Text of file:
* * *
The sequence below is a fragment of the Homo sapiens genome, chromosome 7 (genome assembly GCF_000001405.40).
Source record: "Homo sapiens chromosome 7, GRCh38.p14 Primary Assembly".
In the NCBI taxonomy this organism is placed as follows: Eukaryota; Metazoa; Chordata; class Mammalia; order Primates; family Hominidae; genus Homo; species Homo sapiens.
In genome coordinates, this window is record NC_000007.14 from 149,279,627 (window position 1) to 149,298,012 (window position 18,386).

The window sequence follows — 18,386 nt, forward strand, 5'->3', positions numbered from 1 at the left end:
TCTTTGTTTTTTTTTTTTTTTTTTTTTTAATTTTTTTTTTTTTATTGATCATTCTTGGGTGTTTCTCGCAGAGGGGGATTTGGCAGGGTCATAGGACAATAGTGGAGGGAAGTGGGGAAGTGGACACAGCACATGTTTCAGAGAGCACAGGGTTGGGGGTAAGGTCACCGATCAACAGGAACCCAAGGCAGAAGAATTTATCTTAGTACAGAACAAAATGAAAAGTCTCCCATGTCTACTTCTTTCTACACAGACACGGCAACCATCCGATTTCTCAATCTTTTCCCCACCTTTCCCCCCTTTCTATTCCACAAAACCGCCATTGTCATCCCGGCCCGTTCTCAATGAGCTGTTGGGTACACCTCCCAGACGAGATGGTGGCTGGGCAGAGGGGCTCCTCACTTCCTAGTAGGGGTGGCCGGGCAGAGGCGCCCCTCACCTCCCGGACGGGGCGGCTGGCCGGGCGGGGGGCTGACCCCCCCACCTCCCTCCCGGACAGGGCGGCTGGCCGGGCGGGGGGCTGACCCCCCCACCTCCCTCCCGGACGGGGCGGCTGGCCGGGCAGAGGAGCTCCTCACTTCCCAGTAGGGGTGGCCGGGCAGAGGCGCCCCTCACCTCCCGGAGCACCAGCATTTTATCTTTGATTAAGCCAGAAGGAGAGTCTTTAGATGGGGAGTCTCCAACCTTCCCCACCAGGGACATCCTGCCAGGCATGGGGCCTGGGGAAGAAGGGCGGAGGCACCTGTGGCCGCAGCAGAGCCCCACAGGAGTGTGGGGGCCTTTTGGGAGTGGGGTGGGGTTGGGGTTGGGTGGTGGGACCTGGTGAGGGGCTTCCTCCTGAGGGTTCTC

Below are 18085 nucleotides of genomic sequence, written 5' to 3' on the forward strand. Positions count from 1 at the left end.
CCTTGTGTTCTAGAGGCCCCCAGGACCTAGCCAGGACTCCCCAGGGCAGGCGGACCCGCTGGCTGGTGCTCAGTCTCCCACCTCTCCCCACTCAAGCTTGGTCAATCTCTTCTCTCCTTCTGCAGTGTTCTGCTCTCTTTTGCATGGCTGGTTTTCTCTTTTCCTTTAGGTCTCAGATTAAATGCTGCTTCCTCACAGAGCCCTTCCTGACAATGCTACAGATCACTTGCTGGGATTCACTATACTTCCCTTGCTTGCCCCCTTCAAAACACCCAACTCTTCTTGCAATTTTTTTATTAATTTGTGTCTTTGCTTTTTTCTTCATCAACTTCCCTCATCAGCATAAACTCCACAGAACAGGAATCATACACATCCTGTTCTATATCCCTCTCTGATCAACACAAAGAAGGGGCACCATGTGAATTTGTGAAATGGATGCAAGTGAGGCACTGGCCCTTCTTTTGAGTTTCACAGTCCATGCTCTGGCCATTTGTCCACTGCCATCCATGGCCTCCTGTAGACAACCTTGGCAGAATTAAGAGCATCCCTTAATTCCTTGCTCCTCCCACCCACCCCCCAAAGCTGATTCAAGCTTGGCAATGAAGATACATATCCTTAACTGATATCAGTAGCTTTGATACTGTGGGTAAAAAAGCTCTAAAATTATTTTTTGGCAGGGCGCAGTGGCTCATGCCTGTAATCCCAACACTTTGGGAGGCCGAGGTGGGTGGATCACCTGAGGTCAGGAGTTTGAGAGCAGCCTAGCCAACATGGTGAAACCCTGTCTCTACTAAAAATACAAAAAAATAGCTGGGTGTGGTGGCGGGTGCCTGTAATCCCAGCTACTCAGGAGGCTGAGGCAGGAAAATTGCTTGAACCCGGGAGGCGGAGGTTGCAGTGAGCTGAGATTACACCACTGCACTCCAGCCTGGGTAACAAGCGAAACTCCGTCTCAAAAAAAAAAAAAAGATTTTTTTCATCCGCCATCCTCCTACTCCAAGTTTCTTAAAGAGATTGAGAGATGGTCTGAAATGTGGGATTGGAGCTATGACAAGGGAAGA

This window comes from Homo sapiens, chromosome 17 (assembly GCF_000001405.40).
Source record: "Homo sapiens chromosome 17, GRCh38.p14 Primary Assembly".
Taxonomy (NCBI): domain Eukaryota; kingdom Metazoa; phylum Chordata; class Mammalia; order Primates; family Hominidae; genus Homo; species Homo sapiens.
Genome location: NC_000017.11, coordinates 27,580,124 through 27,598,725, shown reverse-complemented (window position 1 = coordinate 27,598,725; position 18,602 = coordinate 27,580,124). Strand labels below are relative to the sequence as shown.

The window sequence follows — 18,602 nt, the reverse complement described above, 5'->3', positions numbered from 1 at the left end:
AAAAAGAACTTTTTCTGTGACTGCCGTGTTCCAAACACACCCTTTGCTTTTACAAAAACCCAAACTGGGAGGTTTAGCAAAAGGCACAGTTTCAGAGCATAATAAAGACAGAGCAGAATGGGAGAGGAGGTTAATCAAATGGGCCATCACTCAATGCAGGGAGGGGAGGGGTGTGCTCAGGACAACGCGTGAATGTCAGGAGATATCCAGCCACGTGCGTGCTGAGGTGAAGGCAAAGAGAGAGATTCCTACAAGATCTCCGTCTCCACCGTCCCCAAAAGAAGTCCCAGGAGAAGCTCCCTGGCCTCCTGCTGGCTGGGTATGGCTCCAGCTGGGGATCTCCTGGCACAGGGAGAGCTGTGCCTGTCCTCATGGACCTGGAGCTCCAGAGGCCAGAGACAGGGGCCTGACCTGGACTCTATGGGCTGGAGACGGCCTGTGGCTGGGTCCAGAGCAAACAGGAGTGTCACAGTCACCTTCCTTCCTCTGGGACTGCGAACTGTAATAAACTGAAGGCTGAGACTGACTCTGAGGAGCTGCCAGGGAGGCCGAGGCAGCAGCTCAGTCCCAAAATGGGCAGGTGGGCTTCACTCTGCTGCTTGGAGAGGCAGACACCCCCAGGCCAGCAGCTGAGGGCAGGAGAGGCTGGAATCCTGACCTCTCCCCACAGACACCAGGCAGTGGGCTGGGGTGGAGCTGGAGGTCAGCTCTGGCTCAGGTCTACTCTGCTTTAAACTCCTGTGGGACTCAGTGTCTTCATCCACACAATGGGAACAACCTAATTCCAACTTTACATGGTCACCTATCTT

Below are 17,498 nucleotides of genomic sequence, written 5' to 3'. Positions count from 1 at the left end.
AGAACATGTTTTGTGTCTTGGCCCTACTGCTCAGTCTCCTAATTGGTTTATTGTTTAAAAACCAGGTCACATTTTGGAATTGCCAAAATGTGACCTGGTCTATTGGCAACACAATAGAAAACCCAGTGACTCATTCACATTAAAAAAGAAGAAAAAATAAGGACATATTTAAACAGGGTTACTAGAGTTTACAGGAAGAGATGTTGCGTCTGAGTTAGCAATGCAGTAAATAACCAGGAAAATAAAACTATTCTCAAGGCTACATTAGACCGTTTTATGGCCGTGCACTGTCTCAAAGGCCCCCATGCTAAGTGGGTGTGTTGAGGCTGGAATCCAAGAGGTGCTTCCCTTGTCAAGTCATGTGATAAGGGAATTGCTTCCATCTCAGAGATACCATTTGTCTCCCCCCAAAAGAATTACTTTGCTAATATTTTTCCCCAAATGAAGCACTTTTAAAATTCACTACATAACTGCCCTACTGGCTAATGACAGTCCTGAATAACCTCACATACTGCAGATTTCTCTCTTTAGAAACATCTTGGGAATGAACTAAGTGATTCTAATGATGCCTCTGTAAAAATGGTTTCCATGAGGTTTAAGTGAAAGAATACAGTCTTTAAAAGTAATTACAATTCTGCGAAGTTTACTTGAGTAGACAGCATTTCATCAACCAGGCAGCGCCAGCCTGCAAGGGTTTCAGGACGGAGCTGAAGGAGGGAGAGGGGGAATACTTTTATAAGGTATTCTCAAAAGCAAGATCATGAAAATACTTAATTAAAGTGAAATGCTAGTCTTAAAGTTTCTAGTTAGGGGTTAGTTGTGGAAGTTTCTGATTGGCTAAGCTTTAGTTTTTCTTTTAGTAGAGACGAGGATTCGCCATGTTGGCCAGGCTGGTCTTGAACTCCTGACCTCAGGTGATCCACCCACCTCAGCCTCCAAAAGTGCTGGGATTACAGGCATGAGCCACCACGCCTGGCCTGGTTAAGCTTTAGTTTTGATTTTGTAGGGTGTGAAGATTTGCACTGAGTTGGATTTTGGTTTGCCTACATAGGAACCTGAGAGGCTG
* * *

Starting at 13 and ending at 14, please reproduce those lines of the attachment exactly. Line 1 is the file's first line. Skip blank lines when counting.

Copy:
The window sequence follows — 18,602 nt, the reverse complement described above, 5'->3', positions numbered from 1 at the left end:
AAAAAGAACTTTTTCTGTGACTGCCGTGTTCCAAACACACCCTTTGCTTTTACAAAAACCCAAACTGGGAGGTTTAGCAAAAGGCACAGTTTCAGAGCATAATAAAGACAGAGCAGAATGGGAGAGGAGGTTAATCAAATGGGCCATCACTCAATGCAGGGAGGGGAGGGGTGTGCTCAGGACAACGCGTGAATGTCAGGAGATATCCAGCCACGTGCGTGCTGAGGTGAAGGCAAAGAGAGAGATTCCTACAAGATCTCCGTCTCCACCGTCCCCAAAAGAAGTCCCAGGAGAAGCTCCCTGGCCTCCTGCTGGCTGGGTATGGCTCCAGCTGGGGATCTCCTGGCACAGGGAGAGCTGTGCCTGTCCTCATGGACCTGGAGCTCCAGAGGCCAGAGACAGGGGCCTGACCTGGACTCTATGGGCTGGAGACGGCCTGTGGCTGGGTCCAGAGCAAACAGGAGTGTCACAGTCACCTTCCTTCCTCTGGGACTGCGAACTGTAATAAACTGAAGGCTGAGACTGACTCTGAGGAGCTGCCAGGGAGGCCGAGGCAGCAGCTCAGTCCCAAAATGGGCAGGTGGGCTTCACTCTGCTGCTTGGAGAGGCAGACACCCCCAGGCCAGCAGCTGAGGGCAGGAGAGGCTGGAATCCTGACCTCTCCCCACAGACACCAGGCAGTGGGCTGGGGTGGAGCTGGAGGTCAGCTCTGGCTCAGGTCTACTCTGCTTTAAACTCCTGTGGGACTCAGTGTCTTCATCCACACAATGGGAACAACCTAATTCCAACTTTACATGGTCACCTATCTT